That’s unwise, for two reasons. First, just as the GOP says President Barack Obama’s decision on not deporting young illegal immigrants is wrong, without comprehensive immigration reform, taking aim at this segment of government assistance is doomed to failure without addressing the welfare system overall.
And second, targeting a popular — and often vital — assistance program in an election year is political foolishness. There are many, many programs rife with waste and fraud that can and should be tackled first — which won’t result in the backlash and the reinforcing of the Democrats’ campaign theme that Mitt Romney and the GOP are out of touch with Americans.
Many in the GOP seem worried that the number of Americans receiving food stamps has increased.
But they shouldn’t be. The number of enrollees has skyrocketed for the very reasons that could propel Republicans into office. By official measures, the Great Recession ended years ago. But not in the minds and household budgets of average Americans. Long-term unemployment is the underlying cause here; as Obama’s economic policies have failed to revive the economy, family resources have been depleted. People who never thought they’d ever ask for a government handout find themselves signing up for SNAP. Republicans should be reaching out to these folks, not demonizing them.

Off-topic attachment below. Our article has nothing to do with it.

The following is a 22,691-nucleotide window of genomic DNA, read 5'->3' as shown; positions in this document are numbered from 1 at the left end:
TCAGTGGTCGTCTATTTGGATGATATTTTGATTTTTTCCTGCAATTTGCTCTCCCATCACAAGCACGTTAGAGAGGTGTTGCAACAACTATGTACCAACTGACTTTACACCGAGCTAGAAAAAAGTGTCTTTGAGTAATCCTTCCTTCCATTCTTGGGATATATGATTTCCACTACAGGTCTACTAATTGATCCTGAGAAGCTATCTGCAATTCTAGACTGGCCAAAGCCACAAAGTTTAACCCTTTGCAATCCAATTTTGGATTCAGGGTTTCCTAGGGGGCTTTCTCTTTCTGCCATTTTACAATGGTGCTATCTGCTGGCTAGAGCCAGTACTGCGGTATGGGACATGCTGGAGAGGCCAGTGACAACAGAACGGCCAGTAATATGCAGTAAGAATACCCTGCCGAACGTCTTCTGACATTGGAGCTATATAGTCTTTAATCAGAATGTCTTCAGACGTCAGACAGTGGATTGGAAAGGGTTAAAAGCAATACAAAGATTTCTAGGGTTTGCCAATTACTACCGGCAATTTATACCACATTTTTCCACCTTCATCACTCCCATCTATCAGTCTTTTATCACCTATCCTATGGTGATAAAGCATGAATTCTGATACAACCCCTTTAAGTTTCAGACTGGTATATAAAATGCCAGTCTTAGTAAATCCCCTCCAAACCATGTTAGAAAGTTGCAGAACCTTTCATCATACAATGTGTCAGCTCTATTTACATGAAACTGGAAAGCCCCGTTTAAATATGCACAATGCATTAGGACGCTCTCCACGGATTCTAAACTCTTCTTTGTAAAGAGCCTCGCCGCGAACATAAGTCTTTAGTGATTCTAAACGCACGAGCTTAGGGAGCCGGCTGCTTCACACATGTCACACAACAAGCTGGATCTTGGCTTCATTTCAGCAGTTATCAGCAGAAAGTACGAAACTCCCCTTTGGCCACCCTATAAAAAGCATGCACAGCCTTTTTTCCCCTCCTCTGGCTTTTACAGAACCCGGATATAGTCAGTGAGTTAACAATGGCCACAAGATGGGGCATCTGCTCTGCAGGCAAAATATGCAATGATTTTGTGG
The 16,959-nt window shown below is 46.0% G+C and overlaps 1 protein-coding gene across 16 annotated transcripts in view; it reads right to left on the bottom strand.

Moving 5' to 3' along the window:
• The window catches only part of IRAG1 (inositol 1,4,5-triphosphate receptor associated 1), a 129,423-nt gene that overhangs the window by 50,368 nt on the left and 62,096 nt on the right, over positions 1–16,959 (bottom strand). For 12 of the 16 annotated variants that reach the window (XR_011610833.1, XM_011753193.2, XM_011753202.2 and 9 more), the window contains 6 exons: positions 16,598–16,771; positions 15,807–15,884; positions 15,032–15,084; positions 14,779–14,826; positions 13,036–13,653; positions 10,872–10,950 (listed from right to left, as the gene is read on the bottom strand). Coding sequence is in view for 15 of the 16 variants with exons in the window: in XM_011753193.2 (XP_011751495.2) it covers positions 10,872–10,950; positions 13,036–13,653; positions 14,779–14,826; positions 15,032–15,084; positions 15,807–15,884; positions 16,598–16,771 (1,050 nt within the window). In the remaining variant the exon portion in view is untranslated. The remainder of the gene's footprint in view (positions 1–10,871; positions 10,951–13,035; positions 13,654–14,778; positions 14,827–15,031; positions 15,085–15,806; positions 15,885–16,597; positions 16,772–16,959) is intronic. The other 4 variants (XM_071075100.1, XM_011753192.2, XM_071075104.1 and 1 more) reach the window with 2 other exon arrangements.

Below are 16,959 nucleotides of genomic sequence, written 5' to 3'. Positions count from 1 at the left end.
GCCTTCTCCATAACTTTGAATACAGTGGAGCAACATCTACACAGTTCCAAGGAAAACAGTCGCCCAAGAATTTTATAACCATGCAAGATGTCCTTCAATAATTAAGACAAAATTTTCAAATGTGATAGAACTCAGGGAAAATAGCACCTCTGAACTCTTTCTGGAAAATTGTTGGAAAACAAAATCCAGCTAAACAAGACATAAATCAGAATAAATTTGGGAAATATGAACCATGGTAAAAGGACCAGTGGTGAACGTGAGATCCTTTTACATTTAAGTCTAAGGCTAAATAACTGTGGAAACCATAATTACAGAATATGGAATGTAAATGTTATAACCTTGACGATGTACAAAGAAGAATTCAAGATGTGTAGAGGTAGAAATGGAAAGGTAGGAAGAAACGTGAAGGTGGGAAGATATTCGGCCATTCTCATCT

And from a policy standpoint, food stamps are the least objectionable form of welfare. Sure, there are abuses. There’s waste and fraud, as in every other form of assistance. But the built-in safeguards ensure that by and large, Lone Star Cards — the Texas version of food stamps — are used for their intended purpose. Recipients can’t use them to buy alcohol or non-food items.
Reforming food stamps is a worthy goal, but it’s unrealistic (and unwise) without undertaking overall welfare reform. The GOP has a pretty good record of doing just that; welfare reform in 1996 helped bring down poverty. But it only worked because it was a comprehensive effort.
Likewise, cutting food stamps in an election year is political idiocy. It’s a battle Republicans can’t win — they’ll win no majority in the House, the Senate has already spoken and rejected bigger cuts, and Obama would doubtless veto the entire bill rather than compromise on this point. So even if Republicans won the argument, they would lose the battle, and ultimately the war.
That doesn’t mean savings can’t be found in the Farm Bill. There’s plenty of low-hanging fruit — corporate welfare to agribusiness that doesn’t need the help, for example.
Political wisdom is found in picking your battles. This is a battle the GOP can’t win, and shouldn’t even fight.